It looks like we will be staying in Boise a bit longer than planned. We met with a lawyer yesterday, and we were very happy with him, but it turns out he works for a firm that represents the hospital my dad owed money to, so he didn't feel he could represent us. We have another appointment with a different lawyer on Monday morning.
We did accomplish a lot yesterday, though. My dad had a system of piling, not filing, so we were working with a large stack of random papers. Michael took this mess and organized it into a file folder. Then he and I and my sister-in-law condensed all of the information onto a 3 page spreadsheet. Now things are beginning to look more manageable. Whew! There is something very reassuring about creating order from chaos. Dad might not have agreed; he though chaos was far more interesting. :-)
I've been thinking about Dad this morning, feeling his presense inside my heart. He is so much a part of me. He and I used to talk about how our souls were surely linked in another life, that maybe we were siblings or best friends. We could often understand each other without having to explain much. I don't know how, but I still feel connected to him. His voice in my head is comforting and loving, but also challenging and teasing. He never let me get away with feeling sorry for myself. And he always believed in my ability to move through life with grace and strength.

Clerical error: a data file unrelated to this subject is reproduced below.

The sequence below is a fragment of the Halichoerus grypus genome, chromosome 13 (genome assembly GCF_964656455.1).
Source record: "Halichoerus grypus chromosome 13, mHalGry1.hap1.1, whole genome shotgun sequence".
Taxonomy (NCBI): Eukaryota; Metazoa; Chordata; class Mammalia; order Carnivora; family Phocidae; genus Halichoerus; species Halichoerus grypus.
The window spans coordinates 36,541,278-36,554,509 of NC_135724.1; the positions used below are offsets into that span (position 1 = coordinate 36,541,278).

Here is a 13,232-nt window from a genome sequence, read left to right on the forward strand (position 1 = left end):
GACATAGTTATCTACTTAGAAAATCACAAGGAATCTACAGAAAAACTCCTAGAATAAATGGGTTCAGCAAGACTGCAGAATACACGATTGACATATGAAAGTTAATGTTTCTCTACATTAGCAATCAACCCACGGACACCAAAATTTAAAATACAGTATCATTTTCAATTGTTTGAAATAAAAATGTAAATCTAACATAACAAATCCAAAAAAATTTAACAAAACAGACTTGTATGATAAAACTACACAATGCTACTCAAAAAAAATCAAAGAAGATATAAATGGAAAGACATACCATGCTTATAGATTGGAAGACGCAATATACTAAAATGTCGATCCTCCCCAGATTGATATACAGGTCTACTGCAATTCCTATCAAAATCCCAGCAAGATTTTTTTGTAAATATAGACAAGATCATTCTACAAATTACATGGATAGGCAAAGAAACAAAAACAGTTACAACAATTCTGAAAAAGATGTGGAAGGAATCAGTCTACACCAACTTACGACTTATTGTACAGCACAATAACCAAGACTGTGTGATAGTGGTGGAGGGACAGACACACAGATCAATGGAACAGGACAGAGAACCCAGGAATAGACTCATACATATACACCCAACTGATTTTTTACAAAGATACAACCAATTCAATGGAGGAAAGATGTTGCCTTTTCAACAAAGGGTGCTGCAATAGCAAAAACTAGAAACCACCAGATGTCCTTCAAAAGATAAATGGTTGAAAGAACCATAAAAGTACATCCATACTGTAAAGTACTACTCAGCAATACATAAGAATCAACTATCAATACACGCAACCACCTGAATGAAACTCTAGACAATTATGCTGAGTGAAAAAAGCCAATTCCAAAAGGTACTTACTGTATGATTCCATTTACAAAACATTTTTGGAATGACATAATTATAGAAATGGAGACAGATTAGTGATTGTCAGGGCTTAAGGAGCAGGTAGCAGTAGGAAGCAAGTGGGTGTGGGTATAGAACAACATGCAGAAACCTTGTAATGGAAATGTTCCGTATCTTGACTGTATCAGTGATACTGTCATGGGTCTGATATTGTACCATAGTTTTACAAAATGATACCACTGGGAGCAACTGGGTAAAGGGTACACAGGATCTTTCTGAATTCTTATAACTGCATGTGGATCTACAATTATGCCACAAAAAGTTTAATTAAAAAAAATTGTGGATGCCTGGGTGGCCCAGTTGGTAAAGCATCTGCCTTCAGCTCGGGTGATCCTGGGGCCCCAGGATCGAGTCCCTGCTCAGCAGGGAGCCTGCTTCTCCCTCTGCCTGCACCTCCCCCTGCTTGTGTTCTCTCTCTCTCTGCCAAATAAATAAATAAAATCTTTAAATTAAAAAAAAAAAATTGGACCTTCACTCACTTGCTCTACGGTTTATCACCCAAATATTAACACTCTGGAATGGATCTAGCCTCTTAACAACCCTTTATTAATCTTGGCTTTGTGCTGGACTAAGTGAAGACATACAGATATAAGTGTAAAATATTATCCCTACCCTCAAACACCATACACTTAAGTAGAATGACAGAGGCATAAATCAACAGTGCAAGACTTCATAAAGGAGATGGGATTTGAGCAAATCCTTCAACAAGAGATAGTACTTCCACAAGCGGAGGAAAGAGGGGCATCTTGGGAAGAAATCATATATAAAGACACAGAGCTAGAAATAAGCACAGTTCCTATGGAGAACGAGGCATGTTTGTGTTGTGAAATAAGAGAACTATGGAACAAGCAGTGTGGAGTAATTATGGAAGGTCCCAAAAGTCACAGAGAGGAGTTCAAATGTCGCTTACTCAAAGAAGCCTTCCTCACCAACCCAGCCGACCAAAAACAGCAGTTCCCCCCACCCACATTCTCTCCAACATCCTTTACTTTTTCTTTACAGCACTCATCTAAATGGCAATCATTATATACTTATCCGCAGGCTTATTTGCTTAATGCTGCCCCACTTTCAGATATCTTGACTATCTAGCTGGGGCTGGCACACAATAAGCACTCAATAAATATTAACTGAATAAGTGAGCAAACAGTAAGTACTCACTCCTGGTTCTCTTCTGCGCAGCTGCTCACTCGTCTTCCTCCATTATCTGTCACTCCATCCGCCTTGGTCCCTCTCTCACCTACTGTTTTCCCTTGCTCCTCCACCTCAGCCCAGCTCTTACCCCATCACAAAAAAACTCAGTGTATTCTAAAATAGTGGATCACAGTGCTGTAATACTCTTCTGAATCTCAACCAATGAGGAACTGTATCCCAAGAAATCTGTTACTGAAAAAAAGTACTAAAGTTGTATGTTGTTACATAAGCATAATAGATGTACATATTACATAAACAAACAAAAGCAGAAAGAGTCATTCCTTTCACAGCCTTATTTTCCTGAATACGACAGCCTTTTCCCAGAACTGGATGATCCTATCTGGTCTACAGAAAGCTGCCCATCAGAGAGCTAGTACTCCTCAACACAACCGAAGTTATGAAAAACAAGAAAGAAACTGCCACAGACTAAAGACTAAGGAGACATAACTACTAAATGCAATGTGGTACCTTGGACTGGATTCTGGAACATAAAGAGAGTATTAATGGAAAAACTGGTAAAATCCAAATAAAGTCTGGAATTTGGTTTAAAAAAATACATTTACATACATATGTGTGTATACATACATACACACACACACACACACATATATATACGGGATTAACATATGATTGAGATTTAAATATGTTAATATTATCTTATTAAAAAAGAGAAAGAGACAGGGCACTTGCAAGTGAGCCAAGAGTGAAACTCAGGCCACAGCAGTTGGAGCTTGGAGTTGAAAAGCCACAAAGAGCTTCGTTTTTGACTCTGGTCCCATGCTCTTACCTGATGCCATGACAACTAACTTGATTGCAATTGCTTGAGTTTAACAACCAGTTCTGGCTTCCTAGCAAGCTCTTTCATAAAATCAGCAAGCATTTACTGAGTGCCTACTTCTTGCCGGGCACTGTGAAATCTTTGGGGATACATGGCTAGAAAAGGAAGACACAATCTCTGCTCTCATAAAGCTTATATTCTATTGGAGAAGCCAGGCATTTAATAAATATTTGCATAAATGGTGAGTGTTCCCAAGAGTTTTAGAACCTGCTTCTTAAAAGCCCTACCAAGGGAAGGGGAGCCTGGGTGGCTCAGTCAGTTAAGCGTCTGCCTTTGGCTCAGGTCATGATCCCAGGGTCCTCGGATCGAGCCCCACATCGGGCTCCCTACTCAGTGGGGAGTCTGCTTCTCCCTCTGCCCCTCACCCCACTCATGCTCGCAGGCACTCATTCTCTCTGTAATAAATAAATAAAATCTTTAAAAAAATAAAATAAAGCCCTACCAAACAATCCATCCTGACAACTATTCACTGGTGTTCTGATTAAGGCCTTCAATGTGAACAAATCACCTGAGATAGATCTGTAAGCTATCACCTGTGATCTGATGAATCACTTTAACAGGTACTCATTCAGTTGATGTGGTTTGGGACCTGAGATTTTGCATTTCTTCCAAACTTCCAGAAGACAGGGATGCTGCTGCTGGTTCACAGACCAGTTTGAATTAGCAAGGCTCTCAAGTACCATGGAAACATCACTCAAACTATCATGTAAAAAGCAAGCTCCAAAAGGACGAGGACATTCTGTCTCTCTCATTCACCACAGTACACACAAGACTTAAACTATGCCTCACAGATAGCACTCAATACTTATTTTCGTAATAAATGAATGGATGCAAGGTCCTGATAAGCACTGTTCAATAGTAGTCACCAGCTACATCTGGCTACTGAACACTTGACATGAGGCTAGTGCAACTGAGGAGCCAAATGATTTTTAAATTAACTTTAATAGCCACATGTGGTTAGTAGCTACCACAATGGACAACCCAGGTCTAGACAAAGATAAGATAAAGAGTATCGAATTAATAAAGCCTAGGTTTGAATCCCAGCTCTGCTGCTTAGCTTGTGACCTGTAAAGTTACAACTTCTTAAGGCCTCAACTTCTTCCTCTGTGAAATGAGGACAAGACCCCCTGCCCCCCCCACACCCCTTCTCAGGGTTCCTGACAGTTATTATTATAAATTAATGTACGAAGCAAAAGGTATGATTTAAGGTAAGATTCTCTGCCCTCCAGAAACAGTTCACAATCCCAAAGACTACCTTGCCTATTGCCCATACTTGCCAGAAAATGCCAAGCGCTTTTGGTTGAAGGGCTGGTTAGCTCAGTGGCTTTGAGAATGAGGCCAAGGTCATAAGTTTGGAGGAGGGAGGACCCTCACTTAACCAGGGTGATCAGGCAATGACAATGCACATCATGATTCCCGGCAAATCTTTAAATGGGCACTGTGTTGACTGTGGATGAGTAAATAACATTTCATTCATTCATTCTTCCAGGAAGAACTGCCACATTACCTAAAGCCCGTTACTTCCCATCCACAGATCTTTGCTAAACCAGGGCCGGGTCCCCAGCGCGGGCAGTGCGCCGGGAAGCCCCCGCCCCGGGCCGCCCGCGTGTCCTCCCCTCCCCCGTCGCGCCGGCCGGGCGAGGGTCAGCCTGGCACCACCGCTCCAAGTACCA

The day before Dad died, he and I talked about death. This might sound impossibly coincidental, but Dad and I rarely had conversations that didn't touch on the things of deepest meaning to each of us - love, death, parenting, etc. Dad told me he was not afraid of dying. He said, in fact, that if he were at the gate of death, it would not be a clear choice of whether to stay here or cross over because he saw death as the next great adventure. He told me that he has no doubt that we somehow continue after death. Dad was not a religious person. He could not take comfort in an idea of heaven or even, really, reincarnation. He always admitted that he did not know what happens when we die. Yet, he found an answer in physics, which states that energy cannot be created or destroyed. He reasoned that even if his life energy changes forms after death, it will continue to exist. It seems such a beautiful thing to me that Dad was not afraid of death, that he was able to view it with curiosity and courage.
There is a Buddhist practice of setting a tea cup next to your bed. Each night you turn the cup over, as though it may be the last time you use it. In the morning, if you wake, you turn the cup upright again, ready to be filled with the life offered to you that day. In that way, you never take for granted a single day of life. If we stay in touch with impermanence, how can we be filled with anything but deep gratitude for life.